’s Doug Ennis Was The Kid Who Never Forgot Kind Players

Visiting the outfield visage
of Billy Pierce in Chicago.
(Photo courtesy of Doug Ennis)

Do you like who you collect?

I love the reason Doug Ennis chose to become a White Sox fan and a team collector. Major Leaguers, take note. Meanwhile, thanks to Doug, who shares a fun, informative e-interview:

Q: Being a team collector, people want to know…does he live in Chicago area, past or present?

A: Believe it or not, but I have never lived in the Chicago area. I grew up in Southern California, fairly close to Anaheim. Starting at the age of 12 or so, I attended lots of Angels games (and few Dodgers games) with my father. After a while, he encouraged me to bring baseball cards to the games to try to get autographed during batting practice. I ended up having a passion for autographs, and I soon graduated to hanging out before and after games to get autographs as the players arrived and departed from the stadium.

That soon led to hanging out at team hotels, etc. During my first couple of years getting autographs, the White Sox players were by far the nicest to me, and I started rooting for them. Here it is approximately 21 years later, and I’m now a die-hard ChiSox fan and collector. All because they were nice to me when I was a kid. Particularly Frank Thomas, who is my favorite player to this day.

Q: What are the pros and cons of being a team collector if that city? (For instance, I could find you better deals on ChiSox stuff here in Iowa than what you’d find closer to Chicago.)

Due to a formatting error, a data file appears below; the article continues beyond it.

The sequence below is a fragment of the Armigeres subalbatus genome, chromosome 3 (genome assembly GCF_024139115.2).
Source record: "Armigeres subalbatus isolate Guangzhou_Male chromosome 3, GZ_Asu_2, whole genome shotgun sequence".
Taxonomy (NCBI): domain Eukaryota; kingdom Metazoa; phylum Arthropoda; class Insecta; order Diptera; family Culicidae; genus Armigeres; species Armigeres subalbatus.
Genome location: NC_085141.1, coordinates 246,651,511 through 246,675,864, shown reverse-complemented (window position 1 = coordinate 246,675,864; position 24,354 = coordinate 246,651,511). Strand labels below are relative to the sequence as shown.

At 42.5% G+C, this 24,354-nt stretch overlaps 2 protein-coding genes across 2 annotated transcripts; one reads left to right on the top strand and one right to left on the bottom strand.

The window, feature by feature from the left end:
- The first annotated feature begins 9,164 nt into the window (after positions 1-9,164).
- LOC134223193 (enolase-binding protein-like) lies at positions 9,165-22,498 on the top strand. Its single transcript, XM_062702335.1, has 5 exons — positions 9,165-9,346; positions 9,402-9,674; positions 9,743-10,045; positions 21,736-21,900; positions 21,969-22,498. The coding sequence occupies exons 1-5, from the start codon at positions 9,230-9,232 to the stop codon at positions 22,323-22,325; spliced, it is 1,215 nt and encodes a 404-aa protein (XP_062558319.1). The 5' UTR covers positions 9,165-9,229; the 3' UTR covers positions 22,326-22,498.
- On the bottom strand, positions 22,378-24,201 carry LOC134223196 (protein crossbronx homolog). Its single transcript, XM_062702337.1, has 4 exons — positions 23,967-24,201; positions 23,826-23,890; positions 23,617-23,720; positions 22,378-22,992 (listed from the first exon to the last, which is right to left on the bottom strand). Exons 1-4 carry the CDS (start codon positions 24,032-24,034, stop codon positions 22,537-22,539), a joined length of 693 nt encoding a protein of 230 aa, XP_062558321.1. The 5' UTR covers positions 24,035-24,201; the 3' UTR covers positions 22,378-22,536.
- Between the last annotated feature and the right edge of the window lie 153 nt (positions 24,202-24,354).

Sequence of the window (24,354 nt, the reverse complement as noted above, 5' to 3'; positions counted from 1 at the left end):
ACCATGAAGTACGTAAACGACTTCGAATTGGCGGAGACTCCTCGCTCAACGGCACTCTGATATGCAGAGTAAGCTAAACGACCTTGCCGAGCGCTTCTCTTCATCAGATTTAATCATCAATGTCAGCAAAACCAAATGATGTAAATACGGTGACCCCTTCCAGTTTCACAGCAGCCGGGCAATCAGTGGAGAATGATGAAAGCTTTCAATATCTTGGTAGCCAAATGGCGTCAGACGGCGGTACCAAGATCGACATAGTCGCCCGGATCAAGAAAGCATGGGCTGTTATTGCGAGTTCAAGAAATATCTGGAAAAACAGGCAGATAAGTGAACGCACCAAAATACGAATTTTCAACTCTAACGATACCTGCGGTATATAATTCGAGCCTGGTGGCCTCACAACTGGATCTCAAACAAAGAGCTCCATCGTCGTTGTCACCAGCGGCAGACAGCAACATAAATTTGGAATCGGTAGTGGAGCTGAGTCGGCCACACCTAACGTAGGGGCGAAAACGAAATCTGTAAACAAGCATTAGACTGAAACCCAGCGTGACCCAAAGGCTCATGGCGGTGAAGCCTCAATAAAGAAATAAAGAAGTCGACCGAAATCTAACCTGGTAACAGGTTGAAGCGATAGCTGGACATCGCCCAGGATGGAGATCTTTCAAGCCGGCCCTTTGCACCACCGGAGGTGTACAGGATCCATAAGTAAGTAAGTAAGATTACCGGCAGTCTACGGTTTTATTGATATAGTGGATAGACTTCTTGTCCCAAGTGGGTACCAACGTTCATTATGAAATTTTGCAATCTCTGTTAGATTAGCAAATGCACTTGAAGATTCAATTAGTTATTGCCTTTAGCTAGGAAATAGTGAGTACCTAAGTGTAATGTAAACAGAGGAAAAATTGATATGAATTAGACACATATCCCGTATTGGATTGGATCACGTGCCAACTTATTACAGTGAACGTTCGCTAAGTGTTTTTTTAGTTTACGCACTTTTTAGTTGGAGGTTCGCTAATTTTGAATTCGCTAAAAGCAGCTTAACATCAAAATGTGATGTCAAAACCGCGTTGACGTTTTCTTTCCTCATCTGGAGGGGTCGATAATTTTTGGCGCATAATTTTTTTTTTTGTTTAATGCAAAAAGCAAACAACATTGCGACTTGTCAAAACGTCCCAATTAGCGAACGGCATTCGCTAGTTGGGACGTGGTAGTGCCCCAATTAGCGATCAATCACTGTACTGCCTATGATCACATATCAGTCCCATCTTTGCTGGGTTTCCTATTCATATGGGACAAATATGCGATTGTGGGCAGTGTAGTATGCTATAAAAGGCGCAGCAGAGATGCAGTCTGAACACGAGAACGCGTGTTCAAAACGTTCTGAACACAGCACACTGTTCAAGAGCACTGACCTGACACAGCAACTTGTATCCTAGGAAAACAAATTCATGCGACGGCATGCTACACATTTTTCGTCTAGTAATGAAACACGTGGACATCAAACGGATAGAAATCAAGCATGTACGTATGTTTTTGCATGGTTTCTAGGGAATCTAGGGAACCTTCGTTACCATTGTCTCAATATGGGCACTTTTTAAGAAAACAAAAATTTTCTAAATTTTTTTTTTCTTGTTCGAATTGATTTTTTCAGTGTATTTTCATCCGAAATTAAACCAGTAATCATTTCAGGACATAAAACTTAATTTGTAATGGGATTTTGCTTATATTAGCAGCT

A: Since I don’t live in Chicago, I can’t really answer the question as intended. But I can say that being a White Sox fan in Florida isn’t a lot of fun. I don’t know of any other Sox fans in my area, so I have nobody to share my fandom with. The only benefit that came from living in Florida was being able to attend the playoff games against the Rays in 2008.

Q: First ever ChiSox autograph, in person or by mail?

A: My first ChiSox autograph also happened to be my first autograph, period. It was from third-string White Sox catcher Matt Merullo, some time during the 1991 season. Unfortunately, I can’t remember the actual experience. I recently wrote a letter to Merullo, and told him that he was my first autograph, and that the friendliness of Sox players such as himself is the reason I’m a die-hard fan to this day. He wrote me a really nice note, saying how cool it was that he was my first autograph.

Q: How long have you collected White Sox autographs? What have you learned in the journey?

A: As stated above, I’ve collected Sox autographs for approximately 21 years. It was about 5 years ago that I decided to streamline my collection and focus solely on the White Sox. Prior to that I collected everything, including all 4 major sports and also actors and musicians. Living in SoCal I had decent access to Hollywood. Eventually I learned that the Sox stuff brought me the most joy, and I could really expand my collection by focusing strictly on the Sox. It was a great decision for me, and my collection is MUCH better than it would have been had I continued collecting everything.

Q: I agree that Billy Pierce is a prince among White Sox signers. What former Pale Hosers have sent you extras TTM (bonus inscriptions, extras, even a note or letter)?

Custom by
Doug Ennis!

A: I have received extras in one form or another from Virgil Trucks, Matt Merullo, Billy Pierce, Jim Landis, and I’m sure a few others. The best extra I ever received was from Bob Shaw. One day I received a large manilla envelope with a return address for Mr. Shaw. Out of the blue he had sent me a Photofile 8×10, signed, personalized, and inscribed. He was already a favorite of mine, and this just showed why.